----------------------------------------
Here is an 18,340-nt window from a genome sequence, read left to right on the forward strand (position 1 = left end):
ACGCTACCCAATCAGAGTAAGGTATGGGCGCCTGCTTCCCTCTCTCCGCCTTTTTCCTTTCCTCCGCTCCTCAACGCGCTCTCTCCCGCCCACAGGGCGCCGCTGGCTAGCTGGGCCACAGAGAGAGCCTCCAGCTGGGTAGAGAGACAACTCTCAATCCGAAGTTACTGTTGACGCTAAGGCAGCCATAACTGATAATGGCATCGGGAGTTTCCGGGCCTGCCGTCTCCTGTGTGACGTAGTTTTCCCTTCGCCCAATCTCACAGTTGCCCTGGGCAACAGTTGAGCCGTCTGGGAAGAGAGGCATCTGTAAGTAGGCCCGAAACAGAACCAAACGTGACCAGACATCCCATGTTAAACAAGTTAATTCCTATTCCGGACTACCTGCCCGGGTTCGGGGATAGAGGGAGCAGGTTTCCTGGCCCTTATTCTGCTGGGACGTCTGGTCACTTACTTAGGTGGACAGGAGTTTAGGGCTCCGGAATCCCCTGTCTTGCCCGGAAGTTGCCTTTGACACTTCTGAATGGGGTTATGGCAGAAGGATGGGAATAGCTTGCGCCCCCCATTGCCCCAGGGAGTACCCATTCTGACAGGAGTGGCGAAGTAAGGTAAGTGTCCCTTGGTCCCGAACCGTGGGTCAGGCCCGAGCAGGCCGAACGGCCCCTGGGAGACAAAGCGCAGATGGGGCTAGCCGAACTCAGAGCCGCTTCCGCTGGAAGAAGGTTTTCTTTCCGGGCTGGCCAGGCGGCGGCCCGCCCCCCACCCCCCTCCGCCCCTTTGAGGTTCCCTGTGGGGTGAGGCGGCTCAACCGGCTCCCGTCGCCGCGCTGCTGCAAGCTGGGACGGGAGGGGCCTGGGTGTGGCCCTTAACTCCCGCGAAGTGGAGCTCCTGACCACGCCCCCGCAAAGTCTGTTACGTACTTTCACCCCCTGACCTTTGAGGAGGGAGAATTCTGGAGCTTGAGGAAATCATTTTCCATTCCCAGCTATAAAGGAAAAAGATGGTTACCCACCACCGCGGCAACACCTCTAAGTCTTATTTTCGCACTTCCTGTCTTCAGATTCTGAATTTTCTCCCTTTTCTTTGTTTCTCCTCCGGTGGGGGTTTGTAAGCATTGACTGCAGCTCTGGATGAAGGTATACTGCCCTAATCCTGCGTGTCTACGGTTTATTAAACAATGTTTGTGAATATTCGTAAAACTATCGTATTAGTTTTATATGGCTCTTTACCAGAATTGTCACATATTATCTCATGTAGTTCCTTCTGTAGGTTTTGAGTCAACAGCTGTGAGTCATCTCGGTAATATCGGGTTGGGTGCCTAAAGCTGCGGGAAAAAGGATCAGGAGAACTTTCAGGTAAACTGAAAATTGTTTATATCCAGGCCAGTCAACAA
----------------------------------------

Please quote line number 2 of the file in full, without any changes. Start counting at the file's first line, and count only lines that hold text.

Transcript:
ACGCTACCCAATCAGAGTAAGGTATGGGCGCCTGCTTCCCTCTCTCCGCCTTTTTCCTTTCCTCCGCTCCTCAACGCGCTCTCTCCCGCCCACAGGGCGCCGCTGGCTAGCTGGGCCACAGAGAGAGCCTCCAGCTGGGTAGAGAGACAACTCTCAATCCGAAGTTACTGTTGACGCTAAGGCAGCCATAACTGATAATGGCATCGGGAGTTTCCGGGCCTGCCGTCTCCTGTGTGACGTAGTTTTCCCTTCGCCCAATCTCACAGTTGCCCTGGGCAACAGTTGAGCCGTCTGGGAAGAGAGGCATCTGTAAGTAGGCCCGAAACAGAACCAAACGTGACCAGACATCCCATGTTAAACAAGTTAATTCCTATTCCGGACTACCTGCCCGGGTTCGGGGATAGAGGGAGCAGGTTTCCTGGCCCTTATTCTGCTGGGACGTCTGGTCACTTACTTAGGTGGACAGGAGTTTAGGGCTCCGGAATCCCCTGTCTTGCCCGGAAGTTGCCTTTGACACTTCTGAATGGGGTTATGGCAGAAGGATGGGAATAGCTTGCGCCCCCCATTGCCCCAGGGAGTACCCATTCTGACAGGAGTGGCGAAGTAAGGTAAGTGTCCCTTGGTCCCGAACCGTGGGTCAGGCCCGAGCAGGCCGAACGGCCCCTGGGAGACAAAGCGCAGATGGGGCTAGCCGAACTCAGAGCCGCTTCCGCTGGAAGAAGGTTTTCTTTCCGGGCTGGCCAGGCGGCGGCCCGCCCCCCACCCCCCTCCGCCCCTTTGAGGTTCCCTGTGGGGTGAGGCGGCTCAACCGGCTCCCGTCGCCGCGCTGCTGCAAGCTGGGACGGGAGGGGCCTGGGTGTGGCCCTTAACTCCCGCGAAGTGGAGCTCCTGACCACGCCCCCGCAAAGTCTGTTACGTACTTTCACCCCCTGACCTTTGAGGAGGGAGAATTCTGGAGCTTGAGGAAATCATTTTCCATTCCCAGCTATAAAGGAAAAAGATGGTTACCCACCACCGCGGCAACACCTCTAAGTCTTATTTTCGCACTTCCTGTCTTCAGATTCTGAATTTTCTCCCTTTTCTTTGTTTCTCCTCCGGTGGGGGTTTGTAAGCATTGACTGCAGCTCTGGATGAAGGTATACTGCCCTAATCCTGCGTGTCTACGGTTTATTAAACAATGTTTGTGAATATTCGTAAAACTATCGTATTAGTTTTATATGGCTCTTTACCAGAATTGTCACATATTATCTCATGTAGTTCCTTCTGTAGGTTTTGAGTCAACAGCTGTGAGTCATCTCGGTAATATCGGGTTGGGTGCCTAAAGCTGCGGGAAAAAGGATCAGGAGAACTTTCAGGTAAACTGAAAATTGTTTATATCCAGGCCAGTCAACAA